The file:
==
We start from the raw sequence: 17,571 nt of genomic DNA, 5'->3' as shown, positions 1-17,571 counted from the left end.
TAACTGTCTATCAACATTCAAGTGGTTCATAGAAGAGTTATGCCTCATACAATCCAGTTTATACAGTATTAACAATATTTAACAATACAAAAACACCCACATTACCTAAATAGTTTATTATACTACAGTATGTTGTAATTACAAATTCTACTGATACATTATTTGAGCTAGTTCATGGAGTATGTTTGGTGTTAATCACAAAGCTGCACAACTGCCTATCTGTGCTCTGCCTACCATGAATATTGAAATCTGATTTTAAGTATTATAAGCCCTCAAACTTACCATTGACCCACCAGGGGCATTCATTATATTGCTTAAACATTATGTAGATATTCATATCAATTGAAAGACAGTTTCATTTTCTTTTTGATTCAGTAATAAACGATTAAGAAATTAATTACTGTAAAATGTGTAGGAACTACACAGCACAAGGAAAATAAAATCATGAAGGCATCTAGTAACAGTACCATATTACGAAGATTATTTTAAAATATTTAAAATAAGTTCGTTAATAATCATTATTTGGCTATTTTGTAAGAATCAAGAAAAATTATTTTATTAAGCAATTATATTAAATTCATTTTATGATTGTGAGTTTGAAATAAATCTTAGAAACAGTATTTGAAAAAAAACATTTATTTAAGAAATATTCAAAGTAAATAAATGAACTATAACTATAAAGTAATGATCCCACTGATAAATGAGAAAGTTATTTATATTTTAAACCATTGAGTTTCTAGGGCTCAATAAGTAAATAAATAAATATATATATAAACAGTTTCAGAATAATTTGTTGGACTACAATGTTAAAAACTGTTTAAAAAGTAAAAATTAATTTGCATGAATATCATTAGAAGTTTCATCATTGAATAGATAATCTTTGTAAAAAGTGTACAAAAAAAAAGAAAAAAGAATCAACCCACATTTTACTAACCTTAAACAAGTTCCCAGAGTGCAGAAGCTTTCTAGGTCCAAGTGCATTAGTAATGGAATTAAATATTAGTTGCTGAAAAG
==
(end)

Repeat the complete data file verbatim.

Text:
We start from the raw sequence: 17,571 nt of genomic DNA, 5'->3' as shown, positions 1-17,571 counted from the left end.
TAACTGTCTATCAACATTCAAGTGGTTCATAGAAGAGTTATGCCTCATACAATCCAGTTTATACAGTATTAACAATATTTAACAATACAAAAACACCCACATTACCTAAATAGTTTATTATACTACAGTATGTTGTAATTACAAATTCTACTGATACATTATTTGAGCTAGTTCATGGAGTATGTTTGGTGTTAATCACAAAGCTGCACAACTGCCTATCTGTGCTCTGCCTACCATGAATATTGAAATCTGATTTTAAGTATTATAAGCCCTCAAACTTACCATTGACCCACCAGGGGCATTCATTATATTGCTTAAACATTATGTAGATATTCATATCAATTGAAAGACAGTTTCATTTTCTTTTTGATTCAGTAATAAACGATTAAGAAATTAATTACTGTAAAATGTGTAGGAACTACACAGCACAAGGAAAATAAAATCATGAAGGCATCTAGTAACAGTACCATATTACGAAGATTATTTTAAAATATTTAAAATAAGTTCGTTAATAATCATTATTTGGCTATTTTGTAAGAATCAAGAAAAATTATTTTATTAAGCAATTATATTAAATTCATTTTATGATTGTGAGTTTGAAATAAATCTTAGAAACAGTATTTGAAAAAAAACATTTATTTAAGAAATATTCAAAGTAAATAAATGAACTATAACTATAAAGTAATGATCCCACTGATAAATGAGAAAGTTATTTATATTTTAAACCATTGAGTTTCTAGGGCTCAATAAGTAAATAAATAAATATATATATAAACAGTTTCAGAATAATTTGTTGGACTACAATGTTAAAAACTGTTTAAAAAGTAAAAATTAATTTGCATGAATATCATTAGAAGTTTCATCATTGAATAGATAATCTTTGTAAAAAGTGTACAAAAAAAAAGAAAAAAGAATCAACCCACATTTTACTAACCTTAAACAAGTTCCCAGAGTGCAGAAGCTTTCTAGGTCCAAGTGCATTAGTAATGGAATTAAATATTAGTTGCTGAAAAG